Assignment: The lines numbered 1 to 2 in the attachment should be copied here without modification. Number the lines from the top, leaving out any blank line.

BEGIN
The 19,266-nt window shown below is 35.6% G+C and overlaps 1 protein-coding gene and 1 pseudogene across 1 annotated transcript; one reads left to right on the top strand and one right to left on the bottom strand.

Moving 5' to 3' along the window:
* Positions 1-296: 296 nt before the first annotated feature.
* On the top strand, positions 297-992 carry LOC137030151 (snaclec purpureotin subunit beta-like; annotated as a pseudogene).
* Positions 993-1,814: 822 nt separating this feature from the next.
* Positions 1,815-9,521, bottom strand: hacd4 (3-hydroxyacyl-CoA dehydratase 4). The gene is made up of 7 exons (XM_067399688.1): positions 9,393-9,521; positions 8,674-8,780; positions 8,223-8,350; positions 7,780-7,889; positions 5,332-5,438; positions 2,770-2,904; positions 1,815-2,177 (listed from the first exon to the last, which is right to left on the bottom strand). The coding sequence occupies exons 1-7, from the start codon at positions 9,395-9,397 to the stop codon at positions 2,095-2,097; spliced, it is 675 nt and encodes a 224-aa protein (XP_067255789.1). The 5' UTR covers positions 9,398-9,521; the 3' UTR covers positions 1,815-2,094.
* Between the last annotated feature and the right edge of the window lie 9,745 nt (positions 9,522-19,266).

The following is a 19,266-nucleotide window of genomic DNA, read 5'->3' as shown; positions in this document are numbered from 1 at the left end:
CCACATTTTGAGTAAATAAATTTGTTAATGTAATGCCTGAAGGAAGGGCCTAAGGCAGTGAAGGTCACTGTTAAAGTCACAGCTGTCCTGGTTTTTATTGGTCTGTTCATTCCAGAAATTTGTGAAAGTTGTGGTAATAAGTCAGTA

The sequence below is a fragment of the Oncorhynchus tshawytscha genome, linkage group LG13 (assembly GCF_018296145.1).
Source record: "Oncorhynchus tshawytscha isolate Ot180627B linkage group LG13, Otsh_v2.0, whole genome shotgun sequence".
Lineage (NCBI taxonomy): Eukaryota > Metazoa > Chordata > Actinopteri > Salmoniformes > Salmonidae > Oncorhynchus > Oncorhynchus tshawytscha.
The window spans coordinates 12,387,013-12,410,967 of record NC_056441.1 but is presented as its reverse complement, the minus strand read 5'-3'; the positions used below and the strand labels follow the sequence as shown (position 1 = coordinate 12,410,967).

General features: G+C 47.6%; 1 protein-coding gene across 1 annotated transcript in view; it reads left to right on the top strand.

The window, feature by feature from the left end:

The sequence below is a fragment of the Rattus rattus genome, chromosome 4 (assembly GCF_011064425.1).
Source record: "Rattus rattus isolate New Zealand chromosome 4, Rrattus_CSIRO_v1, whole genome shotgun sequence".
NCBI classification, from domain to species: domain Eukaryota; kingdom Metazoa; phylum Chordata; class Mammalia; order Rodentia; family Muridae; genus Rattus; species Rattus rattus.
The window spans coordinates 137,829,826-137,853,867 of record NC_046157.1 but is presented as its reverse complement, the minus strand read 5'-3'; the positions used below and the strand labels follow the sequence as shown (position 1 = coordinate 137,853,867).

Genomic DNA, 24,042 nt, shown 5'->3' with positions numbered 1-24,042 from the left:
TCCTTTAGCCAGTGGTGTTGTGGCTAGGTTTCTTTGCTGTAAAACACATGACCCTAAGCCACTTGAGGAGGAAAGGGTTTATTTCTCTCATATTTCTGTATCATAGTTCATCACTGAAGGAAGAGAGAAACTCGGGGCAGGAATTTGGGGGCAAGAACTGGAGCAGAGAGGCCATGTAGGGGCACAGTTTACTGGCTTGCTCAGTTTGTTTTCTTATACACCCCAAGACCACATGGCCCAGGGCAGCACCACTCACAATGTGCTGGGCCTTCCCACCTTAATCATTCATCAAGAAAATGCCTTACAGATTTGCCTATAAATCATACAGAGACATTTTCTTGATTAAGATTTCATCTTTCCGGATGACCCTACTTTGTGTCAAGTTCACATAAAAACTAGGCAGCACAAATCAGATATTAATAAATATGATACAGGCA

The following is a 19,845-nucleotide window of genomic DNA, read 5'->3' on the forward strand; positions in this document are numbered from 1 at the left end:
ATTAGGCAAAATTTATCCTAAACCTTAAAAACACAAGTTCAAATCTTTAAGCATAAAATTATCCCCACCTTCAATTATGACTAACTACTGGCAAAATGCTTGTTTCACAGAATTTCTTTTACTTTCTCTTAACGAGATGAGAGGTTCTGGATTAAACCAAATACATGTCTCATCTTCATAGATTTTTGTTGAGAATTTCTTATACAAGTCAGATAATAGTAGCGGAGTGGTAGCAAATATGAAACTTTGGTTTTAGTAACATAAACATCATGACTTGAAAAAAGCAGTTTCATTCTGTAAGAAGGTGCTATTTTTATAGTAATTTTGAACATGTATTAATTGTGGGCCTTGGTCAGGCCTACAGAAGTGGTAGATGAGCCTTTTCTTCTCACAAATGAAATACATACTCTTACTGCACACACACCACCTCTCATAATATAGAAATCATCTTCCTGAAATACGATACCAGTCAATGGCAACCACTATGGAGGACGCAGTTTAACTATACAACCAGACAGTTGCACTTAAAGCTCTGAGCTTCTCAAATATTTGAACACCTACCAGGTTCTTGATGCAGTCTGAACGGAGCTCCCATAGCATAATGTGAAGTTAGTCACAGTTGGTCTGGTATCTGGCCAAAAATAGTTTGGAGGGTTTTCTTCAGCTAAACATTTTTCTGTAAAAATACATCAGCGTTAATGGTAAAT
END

The 19,266-nt window shown below is 35.6% G+C and overlaps 1 protein-coding gene and 1 pseudogene across 1 annotated transcript; one reads left to right on the top strand and one right to left on the bottom strand.

Moving 5' to 3' along the window: